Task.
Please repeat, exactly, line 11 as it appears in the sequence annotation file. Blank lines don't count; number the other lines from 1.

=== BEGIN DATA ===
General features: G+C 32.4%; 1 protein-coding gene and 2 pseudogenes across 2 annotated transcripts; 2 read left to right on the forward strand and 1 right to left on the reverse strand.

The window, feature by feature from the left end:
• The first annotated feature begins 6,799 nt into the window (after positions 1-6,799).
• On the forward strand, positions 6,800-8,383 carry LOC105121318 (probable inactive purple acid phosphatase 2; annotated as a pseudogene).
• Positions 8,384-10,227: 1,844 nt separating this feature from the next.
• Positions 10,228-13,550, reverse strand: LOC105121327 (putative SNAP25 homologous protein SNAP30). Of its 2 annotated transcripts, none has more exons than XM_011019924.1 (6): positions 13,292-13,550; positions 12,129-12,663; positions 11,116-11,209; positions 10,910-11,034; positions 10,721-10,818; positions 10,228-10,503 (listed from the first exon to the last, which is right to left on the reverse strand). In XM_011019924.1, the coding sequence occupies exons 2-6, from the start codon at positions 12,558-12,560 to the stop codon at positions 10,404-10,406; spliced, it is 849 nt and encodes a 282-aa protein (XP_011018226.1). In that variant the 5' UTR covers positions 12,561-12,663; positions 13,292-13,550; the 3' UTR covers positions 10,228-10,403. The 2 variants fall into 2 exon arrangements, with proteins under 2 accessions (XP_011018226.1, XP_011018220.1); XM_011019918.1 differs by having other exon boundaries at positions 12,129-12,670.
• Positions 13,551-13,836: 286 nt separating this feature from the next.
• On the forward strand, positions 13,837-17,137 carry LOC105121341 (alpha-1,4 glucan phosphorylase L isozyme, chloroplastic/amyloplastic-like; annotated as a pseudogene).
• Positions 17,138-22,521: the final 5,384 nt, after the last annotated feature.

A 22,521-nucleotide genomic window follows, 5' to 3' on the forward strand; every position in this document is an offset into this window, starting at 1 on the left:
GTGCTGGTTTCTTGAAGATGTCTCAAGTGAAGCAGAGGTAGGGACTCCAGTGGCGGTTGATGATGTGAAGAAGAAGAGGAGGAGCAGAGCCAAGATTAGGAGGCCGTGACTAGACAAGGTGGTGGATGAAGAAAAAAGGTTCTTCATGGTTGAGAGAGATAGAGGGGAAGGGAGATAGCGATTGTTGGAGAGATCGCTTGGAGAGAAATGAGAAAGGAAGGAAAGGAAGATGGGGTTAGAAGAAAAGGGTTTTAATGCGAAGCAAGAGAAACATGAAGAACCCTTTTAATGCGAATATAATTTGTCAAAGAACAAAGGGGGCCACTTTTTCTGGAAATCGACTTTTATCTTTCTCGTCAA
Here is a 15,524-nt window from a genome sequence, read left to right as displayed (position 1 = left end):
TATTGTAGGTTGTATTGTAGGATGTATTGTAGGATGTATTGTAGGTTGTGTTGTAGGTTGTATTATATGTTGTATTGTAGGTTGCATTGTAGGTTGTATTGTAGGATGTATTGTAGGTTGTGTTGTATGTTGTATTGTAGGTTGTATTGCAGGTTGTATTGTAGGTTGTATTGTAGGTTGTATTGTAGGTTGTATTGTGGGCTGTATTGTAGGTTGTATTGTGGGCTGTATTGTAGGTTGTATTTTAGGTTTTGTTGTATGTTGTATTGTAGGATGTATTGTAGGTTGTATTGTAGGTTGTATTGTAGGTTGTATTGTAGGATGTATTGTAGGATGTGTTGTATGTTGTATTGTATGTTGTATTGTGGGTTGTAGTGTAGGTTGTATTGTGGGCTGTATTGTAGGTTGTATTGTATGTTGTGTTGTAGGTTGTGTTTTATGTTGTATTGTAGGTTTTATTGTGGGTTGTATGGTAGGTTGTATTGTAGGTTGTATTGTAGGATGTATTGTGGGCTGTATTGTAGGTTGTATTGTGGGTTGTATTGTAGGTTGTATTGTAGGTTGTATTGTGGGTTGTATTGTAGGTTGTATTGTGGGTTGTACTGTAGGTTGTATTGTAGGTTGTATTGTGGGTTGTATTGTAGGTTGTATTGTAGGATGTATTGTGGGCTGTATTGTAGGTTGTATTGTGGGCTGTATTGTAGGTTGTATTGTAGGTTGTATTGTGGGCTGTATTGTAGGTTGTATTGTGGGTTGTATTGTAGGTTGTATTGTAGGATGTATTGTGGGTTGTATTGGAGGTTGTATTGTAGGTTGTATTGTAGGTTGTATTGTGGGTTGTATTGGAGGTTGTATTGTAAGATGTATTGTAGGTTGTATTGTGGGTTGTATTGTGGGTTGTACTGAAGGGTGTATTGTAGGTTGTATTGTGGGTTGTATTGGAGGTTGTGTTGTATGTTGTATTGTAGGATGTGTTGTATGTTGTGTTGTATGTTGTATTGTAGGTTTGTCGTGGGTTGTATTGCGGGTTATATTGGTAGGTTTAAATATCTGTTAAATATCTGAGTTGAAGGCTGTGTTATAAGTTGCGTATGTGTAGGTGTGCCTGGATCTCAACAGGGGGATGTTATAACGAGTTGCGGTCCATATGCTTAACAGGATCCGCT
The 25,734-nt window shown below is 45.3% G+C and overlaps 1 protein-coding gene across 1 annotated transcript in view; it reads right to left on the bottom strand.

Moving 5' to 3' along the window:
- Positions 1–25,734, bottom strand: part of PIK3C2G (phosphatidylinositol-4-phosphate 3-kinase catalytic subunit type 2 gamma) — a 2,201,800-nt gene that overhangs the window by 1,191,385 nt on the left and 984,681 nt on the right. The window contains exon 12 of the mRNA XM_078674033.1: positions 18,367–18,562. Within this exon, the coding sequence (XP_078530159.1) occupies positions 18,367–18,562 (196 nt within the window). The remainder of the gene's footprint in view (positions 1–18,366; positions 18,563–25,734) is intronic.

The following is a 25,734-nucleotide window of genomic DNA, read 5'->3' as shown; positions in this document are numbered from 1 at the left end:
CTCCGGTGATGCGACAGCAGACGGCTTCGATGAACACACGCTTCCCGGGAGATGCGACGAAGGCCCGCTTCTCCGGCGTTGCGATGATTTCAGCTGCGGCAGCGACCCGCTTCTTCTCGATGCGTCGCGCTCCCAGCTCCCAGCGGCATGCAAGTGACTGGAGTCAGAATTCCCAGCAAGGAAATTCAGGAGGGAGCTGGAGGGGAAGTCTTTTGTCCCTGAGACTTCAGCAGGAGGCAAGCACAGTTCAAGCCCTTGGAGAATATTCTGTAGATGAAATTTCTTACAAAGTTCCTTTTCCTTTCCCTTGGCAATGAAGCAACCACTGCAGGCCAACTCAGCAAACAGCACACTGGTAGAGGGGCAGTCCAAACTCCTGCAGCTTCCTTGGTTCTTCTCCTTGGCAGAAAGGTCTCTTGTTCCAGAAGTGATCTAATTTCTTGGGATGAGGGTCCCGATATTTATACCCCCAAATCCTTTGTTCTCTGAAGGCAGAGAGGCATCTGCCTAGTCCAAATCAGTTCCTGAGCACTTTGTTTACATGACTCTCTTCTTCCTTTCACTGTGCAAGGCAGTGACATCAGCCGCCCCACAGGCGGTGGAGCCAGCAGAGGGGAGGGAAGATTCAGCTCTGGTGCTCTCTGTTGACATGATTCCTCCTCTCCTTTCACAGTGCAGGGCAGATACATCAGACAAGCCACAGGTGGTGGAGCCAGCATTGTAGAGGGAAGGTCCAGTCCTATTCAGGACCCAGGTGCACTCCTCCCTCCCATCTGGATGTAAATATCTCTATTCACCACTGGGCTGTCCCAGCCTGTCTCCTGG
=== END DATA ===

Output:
GTGCTGGTTTCTTGAAGATGTCTCAAGTGAAGCAGAGGTAGGGACTCCAGTGGCGGTTGATGATGTGAAGAAGAAGAGGAGGAGCAGAGCCAAGATTAGGAGGCCGTGACTAGACAAGGTGGTGGATGAAGAAAAAAGGTTCTTCATGGTTGAGAGAGATAGAGGGGAAGGGAGATAGCGATTGTTGGAGAGATCGCTTGGAGAGAAATGAGAAAGGAAGGAAAGGAAGATGGGGTTAGAAGAAAAGGGTTTTAATGCGAAGCAAGAGAAACATGAAGAACCCTTTTAATGCGAATATAATTTGTCAAAGAACAAAGGGGGCCACTTTTTCTGGAAATCGACTTTTATCTTTCTCGTCAA